One can use a solid metal bar or rod, laid across the strings of the guitar and held by the fingers of the fretting hand being laid on it to either side, parallel to it. Pipes, and stones have also been used to good effect, as have rings and spoons. Even a knife can reportedly be used:

"As he played, he pressed a knife on the strings of the guitar in a manner popularised by Hawaiian guitarists who used steel bars. The effect was unforgettable." ―W. C. Handy on his first hearing slide guitar, a blues player in the Tutwiler, Mississippi train station.


The slide is pressed against the strings—lightly, so as not to touch the strings to the fretboard, and parallel to the frets. The pitch of the strings can then be continuously varied by moving the slide up and down the fingerboard. The usual limitation in fretted guitar playing of twelve pitches per octave does not apply. The technique lends itself to glissandi (swoops up or down to a note); in addition it has the ability to evoke sounds of the human voice or natural noises. Another strength of the technique is its vibrato, which is easily achieved by oscillating the hand so that the slide goes quickly back and forth.

The major limitation of slide playing is of course that only one chord shape is available: whatever the strings happen to be tuned to going straight across. Many slide guitarists will still use their free fingers to fret the strings if they want to employ that sound as well. Using the free fingers opens up the possibility of playing chord shapes other than the straight line given by the slide. One strategy is to use the free fingers for rhythm work, and intersperse this with lead phrases played with the slide.

The guitar may be held in the normal guitar-playing position (that is, with the face of the guitar more-or-less vertical) or it may be held flat, with the face of the guitar horizontal. In the latter case the guitar may sit flat in one's lap or on a stool, face up, or held in this position by a strap, and played standing up. If holding the guitar in the normal vertical position, it is more common to use the tube type of slide. In the horizontal approach, solid bars are more commonly used, and the grip is overhand: the hand is not wrapped around the slide, the index finger is nearest the bridge, the little finger nearest the nut, fingers pointing away from the chest.

Usually, a slide player will use open tuning, although standard tuning is sometimes used. In open tuning the strings are tuned to sound a chord when not fretted. The chord tuned to is most often major. Open tunings commonly used with slide include Open D or "Vestapol" tuning: D-A-d-f#-a-d; and Open G or "Spanish" tuning: D-G-d-g-b-d. Open E and Open A, formed by raising each of those tunings a whole tone, are also common. These tunings can be traced back to the 19th century through the banjo, predating the Hawaiian guitar. Other tunings are used as well.

Slide guitar is most often fingerpicked, with or without plastic or metal picks on the thumb and fingers. However some players use a flatpick (plectrum).

The bottleneck or tube type of slide is usually worn over the ring (3rd) or little (4th) finger, while others wear it over the middle (2nd) finger. Wearing it on the 4th finger has the advantage of leaving one more finger free to fret notes if desired. However some players feel that they get better control using the ring or middle fingers. Most instructors recommend letting one or more of the fingers behind the slide rest lightly on the strings to help mute unwanted vibrations.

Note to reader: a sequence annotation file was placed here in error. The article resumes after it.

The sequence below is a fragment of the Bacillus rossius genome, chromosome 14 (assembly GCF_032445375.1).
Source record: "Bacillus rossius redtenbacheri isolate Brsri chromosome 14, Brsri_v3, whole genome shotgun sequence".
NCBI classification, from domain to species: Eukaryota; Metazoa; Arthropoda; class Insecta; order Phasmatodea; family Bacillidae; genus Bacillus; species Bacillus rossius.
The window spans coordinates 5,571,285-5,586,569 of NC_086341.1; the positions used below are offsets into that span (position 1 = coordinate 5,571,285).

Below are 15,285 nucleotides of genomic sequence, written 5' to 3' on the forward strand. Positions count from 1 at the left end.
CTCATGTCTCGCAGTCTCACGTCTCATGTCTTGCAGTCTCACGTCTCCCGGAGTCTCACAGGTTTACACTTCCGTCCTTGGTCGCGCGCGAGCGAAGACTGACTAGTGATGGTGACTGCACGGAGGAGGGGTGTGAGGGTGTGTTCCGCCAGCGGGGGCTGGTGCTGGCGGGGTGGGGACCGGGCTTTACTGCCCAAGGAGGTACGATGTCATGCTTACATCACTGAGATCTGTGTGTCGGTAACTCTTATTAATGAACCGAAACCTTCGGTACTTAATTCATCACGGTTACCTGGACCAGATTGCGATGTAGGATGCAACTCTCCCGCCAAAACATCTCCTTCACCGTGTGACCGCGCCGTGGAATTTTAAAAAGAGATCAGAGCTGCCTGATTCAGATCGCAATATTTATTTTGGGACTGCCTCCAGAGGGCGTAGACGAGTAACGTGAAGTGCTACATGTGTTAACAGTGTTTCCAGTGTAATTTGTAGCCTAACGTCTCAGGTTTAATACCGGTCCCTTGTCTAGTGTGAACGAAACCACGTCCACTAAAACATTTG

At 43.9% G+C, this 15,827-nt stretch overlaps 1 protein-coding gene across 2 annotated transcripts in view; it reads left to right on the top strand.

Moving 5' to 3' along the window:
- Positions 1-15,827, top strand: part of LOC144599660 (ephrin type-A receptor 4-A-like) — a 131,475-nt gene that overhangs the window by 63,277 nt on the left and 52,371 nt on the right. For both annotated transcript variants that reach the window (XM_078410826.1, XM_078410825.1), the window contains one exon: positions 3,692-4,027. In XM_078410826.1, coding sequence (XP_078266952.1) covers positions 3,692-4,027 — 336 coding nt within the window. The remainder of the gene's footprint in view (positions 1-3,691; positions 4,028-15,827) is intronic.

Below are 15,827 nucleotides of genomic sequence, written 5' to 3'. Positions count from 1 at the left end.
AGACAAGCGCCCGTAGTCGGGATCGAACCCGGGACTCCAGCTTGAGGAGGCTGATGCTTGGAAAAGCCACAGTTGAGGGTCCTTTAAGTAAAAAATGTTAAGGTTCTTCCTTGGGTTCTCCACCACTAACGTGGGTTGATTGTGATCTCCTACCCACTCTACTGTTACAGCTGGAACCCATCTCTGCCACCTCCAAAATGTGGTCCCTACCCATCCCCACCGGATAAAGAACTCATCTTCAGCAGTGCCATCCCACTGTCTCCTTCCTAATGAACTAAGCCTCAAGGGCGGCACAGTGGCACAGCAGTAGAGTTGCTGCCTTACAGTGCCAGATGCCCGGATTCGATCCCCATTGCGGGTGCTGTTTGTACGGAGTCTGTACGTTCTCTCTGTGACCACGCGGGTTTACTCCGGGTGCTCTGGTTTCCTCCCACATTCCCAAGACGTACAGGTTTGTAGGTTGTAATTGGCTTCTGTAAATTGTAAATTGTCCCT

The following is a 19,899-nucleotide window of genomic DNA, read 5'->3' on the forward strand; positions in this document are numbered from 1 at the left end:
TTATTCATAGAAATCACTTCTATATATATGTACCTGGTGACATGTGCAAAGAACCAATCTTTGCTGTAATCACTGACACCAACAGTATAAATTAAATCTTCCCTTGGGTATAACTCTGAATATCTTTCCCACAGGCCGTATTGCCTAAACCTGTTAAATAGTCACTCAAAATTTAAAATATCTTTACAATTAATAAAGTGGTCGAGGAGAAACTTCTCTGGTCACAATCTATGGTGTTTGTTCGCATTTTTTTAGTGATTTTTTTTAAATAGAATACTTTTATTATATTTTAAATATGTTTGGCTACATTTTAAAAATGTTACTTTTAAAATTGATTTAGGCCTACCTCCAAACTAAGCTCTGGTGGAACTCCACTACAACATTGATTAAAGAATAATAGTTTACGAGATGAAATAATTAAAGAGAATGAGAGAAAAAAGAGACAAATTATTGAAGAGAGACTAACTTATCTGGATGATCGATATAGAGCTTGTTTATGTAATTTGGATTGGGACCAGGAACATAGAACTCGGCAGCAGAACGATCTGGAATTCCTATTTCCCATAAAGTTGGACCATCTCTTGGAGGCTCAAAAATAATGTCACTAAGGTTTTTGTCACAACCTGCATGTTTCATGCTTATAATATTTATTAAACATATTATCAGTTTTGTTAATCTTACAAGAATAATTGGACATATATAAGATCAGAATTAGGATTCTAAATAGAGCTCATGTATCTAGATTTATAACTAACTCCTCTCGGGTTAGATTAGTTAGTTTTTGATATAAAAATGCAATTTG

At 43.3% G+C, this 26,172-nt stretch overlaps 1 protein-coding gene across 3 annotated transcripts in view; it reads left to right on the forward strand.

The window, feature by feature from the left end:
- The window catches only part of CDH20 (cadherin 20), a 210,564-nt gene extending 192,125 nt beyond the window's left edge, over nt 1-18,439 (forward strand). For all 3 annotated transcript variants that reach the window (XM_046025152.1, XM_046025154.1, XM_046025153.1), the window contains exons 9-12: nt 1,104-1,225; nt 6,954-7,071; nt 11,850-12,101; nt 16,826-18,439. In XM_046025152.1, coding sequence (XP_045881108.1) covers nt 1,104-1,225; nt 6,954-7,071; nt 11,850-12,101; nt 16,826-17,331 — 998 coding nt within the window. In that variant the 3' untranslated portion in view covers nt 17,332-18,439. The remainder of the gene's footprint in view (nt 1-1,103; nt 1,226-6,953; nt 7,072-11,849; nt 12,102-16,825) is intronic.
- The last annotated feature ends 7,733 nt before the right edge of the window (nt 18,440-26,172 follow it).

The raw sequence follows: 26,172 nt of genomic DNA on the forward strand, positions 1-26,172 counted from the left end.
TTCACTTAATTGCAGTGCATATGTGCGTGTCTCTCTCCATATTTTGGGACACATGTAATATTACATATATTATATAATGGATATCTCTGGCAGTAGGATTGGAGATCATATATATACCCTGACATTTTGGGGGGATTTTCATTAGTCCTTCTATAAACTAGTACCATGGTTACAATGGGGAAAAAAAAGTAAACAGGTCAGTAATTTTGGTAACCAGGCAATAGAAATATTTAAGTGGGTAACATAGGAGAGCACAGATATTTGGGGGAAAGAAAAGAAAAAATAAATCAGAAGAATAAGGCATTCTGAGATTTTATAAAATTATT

Double slide guitar system

Brian Cober's double slide technique in action

A relatively new technique, expanding the musical range and sonic capabilities of slide guitar, is the system of double slide guitar. It was invented by Brian Cober,[4] a Canadian blues musician. In double slide, the first slide is placed on the middle finger (usually a modified steel bar that can be put on the finger), and a modified thumb slide is put on the thumb that is able to cover two strings. Double slide is meant to be played on a six-string lap guitar (or a regular six-string guitar modified with the strings raised for high action like a lap guitar), usually tuned to open E tuning. The double slide guitar system enables the player to play chords not heard in open tunings, such as minor chords, dominant seventh chords, etc. and provides a greater use of technique in soloing.[5] Will Ray of the Hellecasters uses a similar technique, wearing "stealth" pinky-type slides on either hand.


In recent years, some guitarists have developed the bottleneck technique further by introducing other guitar effects.


John Paul Jones playing slide

A few musicians have used slides with bass guitar: slide bass. Mark Sandman was probably the best known proponent (with Morphine, he performed primarily on a custom two-string slide bass guitar). Bill Laswell, Robert Weaver, Kevin Rutmanis, Marc Sloan, and Stefan Lessard have also played slide bass. John Paul Jones of Led Zeppelin has performed on a custom-made bass lap steel. Timo Shanko of G. Love & Special Sauce, incorporates slide playing on electric bass. Jazz bassist Victor Wooten occasionally uses a slide for soloing during his live performances. Similarly to Jones, Mark Robbins, bass player and song writer from Joan, plays a number of songs in the standing lap slide style.


29 second sample of the song

27 second sample of the song

Problems playing these files? See .

The following samples give an impression of the various styles of slide guitar. First is Robert Johnson's "Traveling Riverside Blues", one of the best-known examples of Delta blues slide guitar. Second, a part of Duane Allman's solo from Derek and the Dominos's "Layla" is included, to give an impression of highly acclaimed slide work in rock music.

See also



  1. ^ Payne, Rick. "History and Origin of the Slide Guitar in the Blues". Lessons. Guitar Noise. Retrieved 3 March 2010. 
  2. ^ Mick Jagger Playing Slide Guitar
  3. ^ Oliver, Paul (1984). Blues Off the Record. New York, N.Y.: Da Capo Press. p. 109.  
  4. ^ Brian Cober, "Home Page"
  5. ^ Jonathan St. Rose "Brian Cober, blues guitarist"



External links

  • The Magic and Mystery of Slide Guitar - an exhibit curated by the Museum of Making Music, National Association of Music Merchants, Carlsbad, CA – detailing the history and evolution of slide guitar technique.
  • How to use the slide technique
  • What are the best guitar slides?
  • Open-G tuning, Open-E tuning and Slide guitar An overview of Open-G and Open-E slide